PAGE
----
The 2019 FIFA U-17 World Cup is soon to begin in Brazil, and 24 teams will compete for the glory of being named champion. The players, many still amateurs or on academy contracts, are looking to demonstrate their abilities at one of the biggest scouting showcases. Soccer, perhaps above all other sports, celebrates potential and development, with the U-17 World Cup serving as a final stop before entering the professional game. For some, this is the beginning of long, illustrious careers; for others, this tournament will be the main contribution they make to their national team programs.
The United States has once again qualified for the U-17 World Cup and was drawn into a very competitive Group D. If Raphaël Wicky’s side is going to repeat or best its run to the 2017 quarterfinals, it will have to contend with European champions the Netherlands, Asian champions Japan, and Senegal. Third place should get the job done, but nothing is guaranteed in what looks like the tournament’s group of death.
Sunday, October 27
United States vs. Senegal, 4:00 p.m. Eastern, 1:00 p.m. Pacific
Japan vs. Netherlands, 7:00 p.m. Eastern, 4:00 p.m. Pacific
Wednesday, October 30
Netherlands vs. Senegal, 4:00 p.m. Eastern, 1:00 p.m. Pacific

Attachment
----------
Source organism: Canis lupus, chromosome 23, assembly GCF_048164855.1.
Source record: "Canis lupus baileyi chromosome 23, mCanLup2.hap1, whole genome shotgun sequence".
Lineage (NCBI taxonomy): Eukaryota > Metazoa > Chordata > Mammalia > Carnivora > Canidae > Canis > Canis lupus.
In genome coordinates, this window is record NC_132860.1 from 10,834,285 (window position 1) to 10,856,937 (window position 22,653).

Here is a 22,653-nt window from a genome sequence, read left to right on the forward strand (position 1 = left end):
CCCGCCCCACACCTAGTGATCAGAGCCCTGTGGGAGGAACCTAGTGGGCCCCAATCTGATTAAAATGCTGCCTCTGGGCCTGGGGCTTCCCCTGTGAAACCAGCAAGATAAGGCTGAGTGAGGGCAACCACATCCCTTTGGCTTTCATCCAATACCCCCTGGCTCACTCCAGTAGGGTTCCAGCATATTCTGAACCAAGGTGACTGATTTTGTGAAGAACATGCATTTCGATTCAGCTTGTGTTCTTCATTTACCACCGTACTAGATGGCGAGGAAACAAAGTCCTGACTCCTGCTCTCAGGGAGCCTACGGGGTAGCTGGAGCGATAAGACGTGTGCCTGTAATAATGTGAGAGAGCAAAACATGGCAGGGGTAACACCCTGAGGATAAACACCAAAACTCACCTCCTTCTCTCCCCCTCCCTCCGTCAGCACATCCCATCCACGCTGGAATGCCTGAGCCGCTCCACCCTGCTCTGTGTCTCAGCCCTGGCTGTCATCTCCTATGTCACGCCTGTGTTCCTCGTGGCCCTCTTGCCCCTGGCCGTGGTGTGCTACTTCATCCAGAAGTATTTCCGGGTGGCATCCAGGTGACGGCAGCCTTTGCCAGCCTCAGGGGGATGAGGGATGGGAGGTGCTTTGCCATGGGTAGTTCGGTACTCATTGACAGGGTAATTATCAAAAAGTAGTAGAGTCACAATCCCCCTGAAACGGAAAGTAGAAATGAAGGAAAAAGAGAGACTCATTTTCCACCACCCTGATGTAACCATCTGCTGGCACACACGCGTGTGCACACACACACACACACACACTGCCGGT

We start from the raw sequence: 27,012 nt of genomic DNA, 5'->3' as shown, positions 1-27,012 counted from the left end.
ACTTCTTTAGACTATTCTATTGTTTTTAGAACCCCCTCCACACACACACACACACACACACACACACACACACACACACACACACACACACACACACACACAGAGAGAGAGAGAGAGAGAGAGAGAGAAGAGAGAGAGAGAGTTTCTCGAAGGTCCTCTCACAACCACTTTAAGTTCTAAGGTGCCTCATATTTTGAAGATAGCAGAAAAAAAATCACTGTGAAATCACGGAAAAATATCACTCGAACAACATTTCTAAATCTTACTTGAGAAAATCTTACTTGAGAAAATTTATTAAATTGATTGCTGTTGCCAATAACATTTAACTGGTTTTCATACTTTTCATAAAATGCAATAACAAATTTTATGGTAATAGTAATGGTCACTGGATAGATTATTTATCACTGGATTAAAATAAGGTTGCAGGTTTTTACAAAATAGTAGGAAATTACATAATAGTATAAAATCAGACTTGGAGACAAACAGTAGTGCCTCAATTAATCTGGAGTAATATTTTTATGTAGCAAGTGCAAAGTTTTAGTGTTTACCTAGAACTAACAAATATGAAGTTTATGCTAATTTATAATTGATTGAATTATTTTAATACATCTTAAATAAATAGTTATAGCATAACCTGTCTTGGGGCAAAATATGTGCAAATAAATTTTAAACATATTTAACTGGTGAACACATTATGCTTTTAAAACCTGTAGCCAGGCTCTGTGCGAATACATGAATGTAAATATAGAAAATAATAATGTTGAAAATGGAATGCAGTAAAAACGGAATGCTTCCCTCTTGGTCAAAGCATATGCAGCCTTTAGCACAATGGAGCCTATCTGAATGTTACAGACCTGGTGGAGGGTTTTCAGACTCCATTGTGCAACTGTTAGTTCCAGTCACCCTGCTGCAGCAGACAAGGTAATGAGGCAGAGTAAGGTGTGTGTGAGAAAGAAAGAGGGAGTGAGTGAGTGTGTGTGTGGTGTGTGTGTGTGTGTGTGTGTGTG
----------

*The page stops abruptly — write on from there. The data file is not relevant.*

United States vs. Japan, 7:00 p.m. Eastern, 1:00 p.m. Pacific
Saturday, November 2
Senegal vs. Japan, 7:00 p.m. Eastern, 4:00 p.m. Pacific
Netherlands vs. United States, 7:00 p.m. Eastern, 4:00 p.m. Pacific
Odds of winning: In the Running
How they qualified: Runners-up at 2019 CONCACAF U-17 Championship
The squad features 17 domestic players and four from international clubs, two apiece in Germany and England; there are seven players who were not a part of the team at the U-17 CONCACAF Championship. The U.S. is stacked with attacking talent. Giovanni Reyna, arguably the most promising prospect in the group, recently joined Borussia Dortmund. Alfonso Ocampo-Chavez, who made three appearances for the Seattle Sounders this season, has scored nine goals at the U-17 level. MLS professionals Gianluca Busio, Griffin Yow, and Ricardo Pepi were key contributors at the CONCACAF Championship, scoring a combined 12 goals.
Wicky became the manager last March, shortly before the qualifying campaign. His team played an impressive attacking style, maintaining possession and looking dangerous in the final third. More recently, the U.S. had an optimistic run of results at the 4 Nations Tournament, beating Mexico, 2-1, and a slightly understaffed Netherlands, 3-1. However, in a pre-tournament friendly, they lost to Brazil, 4-1.
It is imperative that the U.S. gets off to a good start, as the matches will get progressively more difficult throughout the group stage. Anything less than three points against Senegal, the chances of advancing to the knockout rounds would be low. The third match, against a full-strength Netherlands, will require air travel from Cariacica to Goiânia, which isn’t conducive for a team needing a result.
Odds of winning: Long Shot
How they qualified: Third place in Group B at 2019 Africa U-17 Cup of Nations